“When you publish content or information using the public setting, it means you are allowing everyone, including people off of Facebook, to access and use that information, and to associate it with you (i.e., your name and profile picture).” Those words, taken from Facebook’s Statement of Rights, serve as inspiration behind the photographer Jenna Garrett’s ongoing series The Public Profile of an American Girl. As part of a larger body of work titled The Public Profile Project, Garrett expertly curates the images young women post to Facebook publicly, offering uncomfortably voyeuristic grids composed of different women and girls executing recognizable poses like duck face or gang-related hand symbols.
Licking My Friend, 48 Images
Speaking to issues of feminism and privacy, Garrett explores the idea that women of younger generations “appear to expose themselves at any cost.” The women, shown mimicking certain behaviors time and again, eerily appear as they might on a surveillance screen or police investigation board, each frame seeming to reveal personal lives and relationships with or without its subject’s permission. With the troubling presence of “revenge porn” and projects like “Grabbing 100 Boobs At Burning Man,” Garrett’s images courageously and subtly confront the ways in which images of women’s bodies are shared and exploited.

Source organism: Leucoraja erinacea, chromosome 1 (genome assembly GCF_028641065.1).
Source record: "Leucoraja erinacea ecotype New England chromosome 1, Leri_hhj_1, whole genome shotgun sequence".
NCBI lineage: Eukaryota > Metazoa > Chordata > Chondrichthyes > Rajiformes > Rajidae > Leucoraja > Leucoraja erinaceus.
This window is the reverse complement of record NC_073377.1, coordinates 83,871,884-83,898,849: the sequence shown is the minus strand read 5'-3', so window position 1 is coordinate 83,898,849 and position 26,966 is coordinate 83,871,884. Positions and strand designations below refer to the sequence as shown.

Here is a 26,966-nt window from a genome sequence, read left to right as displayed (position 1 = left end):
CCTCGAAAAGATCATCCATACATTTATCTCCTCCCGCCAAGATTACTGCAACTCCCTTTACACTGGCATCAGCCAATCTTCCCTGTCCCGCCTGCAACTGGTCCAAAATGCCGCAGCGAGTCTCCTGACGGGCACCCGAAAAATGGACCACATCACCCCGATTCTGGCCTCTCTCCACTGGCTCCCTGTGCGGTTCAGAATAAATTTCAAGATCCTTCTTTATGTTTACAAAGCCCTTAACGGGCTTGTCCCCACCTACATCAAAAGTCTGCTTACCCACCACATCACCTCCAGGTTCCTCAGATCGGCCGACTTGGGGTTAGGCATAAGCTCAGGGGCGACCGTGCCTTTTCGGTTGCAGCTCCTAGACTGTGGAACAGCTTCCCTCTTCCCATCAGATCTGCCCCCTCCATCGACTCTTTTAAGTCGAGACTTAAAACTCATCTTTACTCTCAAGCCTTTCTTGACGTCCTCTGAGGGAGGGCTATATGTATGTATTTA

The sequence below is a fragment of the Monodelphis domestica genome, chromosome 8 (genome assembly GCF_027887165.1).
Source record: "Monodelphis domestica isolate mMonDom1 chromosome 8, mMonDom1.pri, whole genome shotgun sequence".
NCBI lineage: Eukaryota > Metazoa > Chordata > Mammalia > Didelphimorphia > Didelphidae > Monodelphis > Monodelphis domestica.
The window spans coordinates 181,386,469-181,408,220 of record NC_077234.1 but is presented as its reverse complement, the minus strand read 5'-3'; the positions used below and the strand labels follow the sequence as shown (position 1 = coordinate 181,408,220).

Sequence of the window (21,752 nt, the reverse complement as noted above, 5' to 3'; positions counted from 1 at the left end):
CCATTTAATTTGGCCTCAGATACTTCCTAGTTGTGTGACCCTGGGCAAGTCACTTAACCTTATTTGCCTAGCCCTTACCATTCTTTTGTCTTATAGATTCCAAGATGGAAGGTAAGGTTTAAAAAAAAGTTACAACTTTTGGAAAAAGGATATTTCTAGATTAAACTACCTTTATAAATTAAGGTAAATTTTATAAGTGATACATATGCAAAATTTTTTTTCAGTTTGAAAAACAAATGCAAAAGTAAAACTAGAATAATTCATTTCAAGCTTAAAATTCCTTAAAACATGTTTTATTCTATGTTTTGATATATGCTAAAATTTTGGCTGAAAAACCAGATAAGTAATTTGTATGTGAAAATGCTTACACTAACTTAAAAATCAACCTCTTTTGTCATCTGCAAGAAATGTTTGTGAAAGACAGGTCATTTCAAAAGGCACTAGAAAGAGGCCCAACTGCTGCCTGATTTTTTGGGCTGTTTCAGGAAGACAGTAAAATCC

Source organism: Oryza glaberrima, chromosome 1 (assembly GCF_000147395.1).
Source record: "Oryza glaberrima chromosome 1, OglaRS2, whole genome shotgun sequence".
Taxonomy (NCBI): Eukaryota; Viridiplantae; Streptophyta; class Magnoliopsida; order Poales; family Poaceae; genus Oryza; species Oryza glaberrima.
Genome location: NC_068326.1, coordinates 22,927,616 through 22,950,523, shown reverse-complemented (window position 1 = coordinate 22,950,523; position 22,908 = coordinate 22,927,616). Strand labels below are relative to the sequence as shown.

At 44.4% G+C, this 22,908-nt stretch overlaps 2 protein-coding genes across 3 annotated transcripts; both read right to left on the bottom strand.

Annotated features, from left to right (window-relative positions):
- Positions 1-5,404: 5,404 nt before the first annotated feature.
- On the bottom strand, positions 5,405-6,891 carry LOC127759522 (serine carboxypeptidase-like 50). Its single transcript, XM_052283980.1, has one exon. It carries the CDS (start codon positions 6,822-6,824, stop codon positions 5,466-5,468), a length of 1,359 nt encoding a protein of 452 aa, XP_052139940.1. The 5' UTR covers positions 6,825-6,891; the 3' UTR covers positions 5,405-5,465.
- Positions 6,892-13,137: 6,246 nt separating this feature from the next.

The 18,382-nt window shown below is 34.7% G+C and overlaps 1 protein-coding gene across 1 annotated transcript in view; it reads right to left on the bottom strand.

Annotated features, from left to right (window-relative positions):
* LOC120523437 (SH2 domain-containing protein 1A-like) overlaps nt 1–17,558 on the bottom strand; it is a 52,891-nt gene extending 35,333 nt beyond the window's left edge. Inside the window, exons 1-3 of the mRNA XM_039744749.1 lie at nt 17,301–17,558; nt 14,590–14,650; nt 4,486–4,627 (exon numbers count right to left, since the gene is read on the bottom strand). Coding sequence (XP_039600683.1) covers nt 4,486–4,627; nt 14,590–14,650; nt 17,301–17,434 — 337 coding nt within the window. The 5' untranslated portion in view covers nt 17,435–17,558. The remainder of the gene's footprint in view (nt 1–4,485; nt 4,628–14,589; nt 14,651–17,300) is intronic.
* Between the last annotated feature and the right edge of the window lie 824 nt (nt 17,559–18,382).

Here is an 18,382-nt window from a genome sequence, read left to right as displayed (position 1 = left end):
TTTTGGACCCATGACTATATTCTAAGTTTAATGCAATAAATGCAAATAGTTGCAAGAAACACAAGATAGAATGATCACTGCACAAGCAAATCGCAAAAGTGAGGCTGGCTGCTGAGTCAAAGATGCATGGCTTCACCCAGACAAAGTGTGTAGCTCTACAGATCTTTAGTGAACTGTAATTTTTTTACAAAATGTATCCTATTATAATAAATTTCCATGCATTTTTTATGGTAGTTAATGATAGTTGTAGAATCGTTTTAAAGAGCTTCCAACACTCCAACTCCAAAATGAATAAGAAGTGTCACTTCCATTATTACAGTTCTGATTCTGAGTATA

Gang Sign, 48 Images
The grid-like arrangement of the images also inspires concern over the limited ways in which women are expected to express themselves on social media. The works begs the question, “are these selfies insightful self-portraits or merely performative rituals?” In an internet culture where womenkind’s right to privacy and self-expression are simultaneously undermined, Garett’s work sits us face-to-face with our internet alter-egos and places us within a social and artistic dialogue unlike any other. What do YOU think of the work? Sound off in the comments!
The Face, 48 Images
Car Self Portrait, 48 Images
Thanks to Feature Shoot
Images via Feature Shoot
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